Dispatches from Amsterdam

Steve McQueen’s new film tells the story of the Holocaust through more than 100 buildings in the Dutch capital


How do you make a film about the Holocaust? The latest film from multi-award-winning British director Steve McQueen focuses on buildings and their occupants and was filmed in more than 100 Amsterdam premises between 2019 and 2022, just before and during numerous Covid-related lockdowns.

The film is based on his wife Bianca Stigter’s book Atlas of an Occupied City: Amsterdam 1940-1945. While some have assumed that McQueen and Stigter are somehow making some kind of parallel between lockdown and the Holocaust, they were both keen to set the record straight when I spoke to them this week.

“We’re showing things that happened in the same locations at different times,” says Stigter. “Some people that do the protests have compared them to each other, but I think the whole film proves that the lockdowns and the protests are something entirely different to the German occupation of Amsterdam.”

“I mean, it’s kind of funny,” says McQueen. “You know, we’re living in a world that always tries to join the dots, and that’s what it’s about. But the situation is very simple. I suppose what I’m trying to say is that Nazi occupation of Amsterdam and Covid couldn’t be more different.”

At four hours and 22 minutes running time, McQueen’s film takes us from the invasion in 1940; through the establishment of the collaborationist Dutch Nazi party with its brutal repression and deportation of Jewish citizens all the way to the death camps. All the while this is illustrated by scenes of everyday life in the buildings mentioned.

“It’s one of the most significant things that has happened in the last 100 years in Amsterdam. So how can you not be interested in it?” says Amsterdam-born Stigter who was last interviewed in the JC in 2022 for her documentary Three Minutes: A Lengthening, another film with the Shoah as its subject.

“For me, it was something very natural to try and find out more about it. [I told myself] if I know more, I will understand more, but then in the end that doesn’t happen, you know... the more you know, the less you understand.”

McQueen’s relationship with Europe’s recent past might seem different from Stigter’s at first glance, but that is not how he sees it at all.

“My own journey and how I got here to speak to you today has obviously been massively affected by the war,” he tells me. “I wouldn’t be speaking to you if the West Indian community hadn’t been asked to come over to help [rebuild] the UK after the Blitz. So the whole narrative of the Second World War has affected everybody and everything.

“It was just interesting that my city [Amsterdam] in which I was living and in which I was raising my children with Bianca, had this sort of weight on it, too, which we wanted to sort of illuminate on screen,” he says. One of their children attended the Amsterdam school which the Gestapo took over during the occupation, and which reverted to being a school again after the war.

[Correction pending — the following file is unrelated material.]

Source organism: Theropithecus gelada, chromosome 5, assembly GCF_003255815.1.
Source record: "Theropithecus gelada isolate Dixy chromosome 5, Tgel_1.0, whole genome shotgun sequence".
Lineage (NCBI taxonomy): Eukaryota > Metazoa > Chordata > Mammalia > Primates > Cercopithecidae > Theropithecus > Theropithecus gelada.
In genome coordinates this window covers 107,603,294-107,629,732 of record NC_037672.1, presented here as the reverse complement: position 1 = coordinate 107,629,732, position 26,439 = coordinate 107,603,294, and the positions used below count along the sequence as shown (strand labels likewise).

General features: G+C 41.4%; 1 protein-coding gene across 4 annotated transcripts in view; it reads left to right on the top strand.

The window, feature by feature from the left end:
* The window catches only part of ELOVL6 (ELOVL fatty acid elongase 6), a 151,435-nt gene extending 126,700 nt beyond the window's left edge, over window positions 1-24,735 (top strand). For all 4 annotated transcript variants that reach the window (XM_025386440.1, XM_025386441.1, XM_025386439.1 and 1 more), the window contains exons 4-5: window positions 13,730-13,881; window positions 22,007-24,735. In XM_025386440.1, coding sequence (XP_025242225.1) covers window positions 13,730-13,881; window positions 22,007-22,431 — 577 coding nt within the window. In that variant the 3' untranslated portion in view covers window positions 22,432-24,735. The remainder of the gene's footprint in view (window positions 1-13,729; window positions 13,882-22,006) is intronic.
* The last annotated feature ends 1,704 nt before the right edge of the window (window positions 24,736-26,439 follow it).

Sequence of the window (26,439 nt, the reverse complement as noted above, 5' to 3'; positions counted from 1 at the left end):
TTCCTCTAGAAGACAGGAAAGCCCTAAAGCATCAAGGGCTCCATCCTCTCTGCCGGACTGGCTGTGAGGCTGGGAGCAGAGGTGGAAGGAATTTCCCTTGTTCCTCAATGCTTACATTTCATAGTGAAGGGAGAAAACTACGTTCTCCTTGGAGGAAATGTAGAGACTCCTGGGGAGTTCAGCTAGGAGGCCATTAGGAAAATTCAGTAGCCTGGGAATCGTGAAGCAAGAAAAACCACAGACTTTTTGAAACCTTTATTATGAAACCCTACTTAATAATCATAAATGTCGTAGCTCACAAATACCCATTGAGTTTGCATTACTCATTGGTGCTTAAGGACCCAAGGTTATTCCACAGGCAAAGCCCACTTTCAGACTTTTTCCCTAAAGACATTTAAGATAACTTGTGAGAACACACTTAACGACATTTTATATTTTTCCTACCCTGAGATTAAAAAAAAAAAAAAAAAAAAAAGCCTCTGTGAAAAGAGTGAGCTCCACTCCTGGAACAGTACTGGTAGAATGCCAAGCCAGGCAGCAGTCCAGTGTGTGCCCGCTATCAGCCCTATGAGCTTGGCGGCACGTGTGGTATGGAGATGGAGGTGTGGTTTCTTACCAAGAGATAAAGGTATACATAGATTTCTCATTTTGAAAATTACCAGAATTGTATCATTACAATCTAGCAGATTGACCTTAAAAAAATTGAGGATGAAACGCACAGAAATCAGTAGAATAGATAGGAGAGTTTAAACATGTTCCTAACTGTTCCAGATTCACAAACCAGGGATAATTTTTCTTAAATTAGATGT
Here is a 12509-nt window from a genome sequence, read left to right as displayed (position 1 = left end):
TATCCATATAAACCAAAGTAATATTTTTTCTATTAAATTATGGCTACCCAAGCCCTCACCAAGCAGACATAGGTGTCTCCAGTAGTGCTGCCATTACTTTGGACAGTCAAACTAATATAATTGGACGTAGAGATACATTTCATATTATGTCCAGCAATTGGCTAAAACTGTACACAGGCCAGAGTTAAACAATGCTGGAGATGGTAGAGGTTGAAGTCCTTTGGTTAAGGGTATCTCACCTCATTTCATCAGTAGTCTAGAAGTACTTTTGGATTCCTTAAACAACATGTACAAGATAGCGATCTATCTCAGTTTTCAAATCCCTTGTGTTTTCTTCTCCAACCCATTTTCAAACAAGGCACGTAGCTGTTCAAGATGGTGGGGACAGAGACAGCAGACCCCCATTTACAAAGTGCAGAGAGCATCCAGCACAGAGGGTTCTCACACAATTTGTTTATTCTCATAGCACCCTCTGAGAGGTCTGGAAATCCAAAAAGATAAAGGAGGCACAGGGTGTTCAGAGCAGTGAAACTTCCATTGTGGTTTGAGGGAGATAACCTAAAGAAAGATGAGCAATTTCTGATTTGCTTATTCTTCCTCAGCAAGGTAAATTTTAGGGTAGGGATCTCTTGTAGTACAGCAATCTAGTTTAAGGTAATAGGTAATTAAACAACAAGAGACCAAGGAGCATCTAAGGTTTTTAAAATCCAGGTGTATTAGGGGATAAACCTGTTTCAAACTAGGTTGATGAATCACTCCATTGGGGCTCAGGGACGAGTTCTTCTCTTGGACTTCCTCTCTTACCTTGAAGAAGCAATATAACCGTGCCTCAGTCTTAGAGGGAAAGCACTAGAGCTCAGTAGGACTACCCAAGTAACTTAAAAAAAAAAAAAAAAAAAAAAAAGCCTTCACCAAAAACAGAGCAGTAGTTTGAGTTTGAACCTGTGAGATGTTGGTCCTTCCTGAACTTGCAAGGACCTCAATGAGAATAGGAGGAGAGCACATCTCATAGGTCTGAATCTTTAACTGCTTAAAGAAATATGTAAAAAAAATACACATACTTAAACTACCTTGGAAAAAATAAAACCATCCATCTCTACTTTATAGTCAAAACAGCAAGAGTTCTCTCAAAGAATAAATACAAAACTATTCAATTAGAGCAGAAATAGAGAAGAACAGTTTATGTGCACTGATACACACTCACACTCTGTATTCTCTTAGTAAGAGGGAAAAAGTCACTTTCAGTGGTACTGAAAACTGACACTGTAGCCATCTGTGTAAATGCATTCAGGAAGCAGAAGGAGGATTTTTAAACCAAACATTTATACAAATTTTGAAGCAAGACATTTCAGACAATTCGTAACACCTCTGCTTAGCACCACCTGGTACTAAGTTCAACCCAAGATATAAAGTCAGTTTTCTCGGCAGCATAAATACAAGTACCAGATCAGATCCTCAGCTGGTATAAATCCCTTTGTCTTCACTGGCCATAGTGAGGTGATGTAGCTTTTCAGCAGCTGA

Since the October 7 attacks, instances of antisemitism around the world and in Europe in particular have increased tenfold. I wondered if both McQueen and Stigter feel a duty to broach the historical persecution of Jews right now?

“I think with what’s going on in the news and in recent times in the Netherlands, and with the rise of the far right who won the majority of votes in the recent election… the rise of Islamophobia and antisemitism, it seems like people don’t learn from the past,” says McQueen.

“But as I said, I mean, what else do we have to learn from? And it’s troubling and worrying, but at the same time, I do have admiration for the youth and young people to take the reins of this and to go forward and change it. That’s where my hope lies and that’s where the hope lies in Occupied City.

“As you see at the end of the picture, there is this young child who’s a boy who’s rehearsing for his bar mitzvah. Now the Nazis didn’t win and there’s a future for Jewish people in Amsterdam, which is, I feel heartwarming because it actually is. It was our friends’ son’s bar mitzvah which coincidentally was a week ago,” he tells me proudly.

As an artist, McQueen won the Turner Prize in 1999, but has since mostly dedicated his working life to making feature-length movies, broaching an array of dark and intense subject matters in films such as Hunger, Shame and 12 Years A Slave. The latter was nominated for a total of nine Oscars in 2014, winning three.

His close working relationship with his wife feels very natural.

“I wouldn’t even call it work, it’s a conversation,” he offers. “We live together and we are both good listeners. I think that’s the thing, but I wouldn’t even call it work, it’s just a case of you know… living together and sharing a life together”

Stigter feels pretty much the same about their collaborative experience both in life and art.

“I think what may be important is that you never have fear of saying something that you might not want to say to other people you don’t know, where you might say ‘hmm should I say this idea or not’. And here you just can be fearless. So in that sense, it’s easier to exchange ideas.”

Occupied City by Steve McQueen is released on 9 February. On 11 February a special screening at the Barbican includes a Q&A with McQueen and Stigter​

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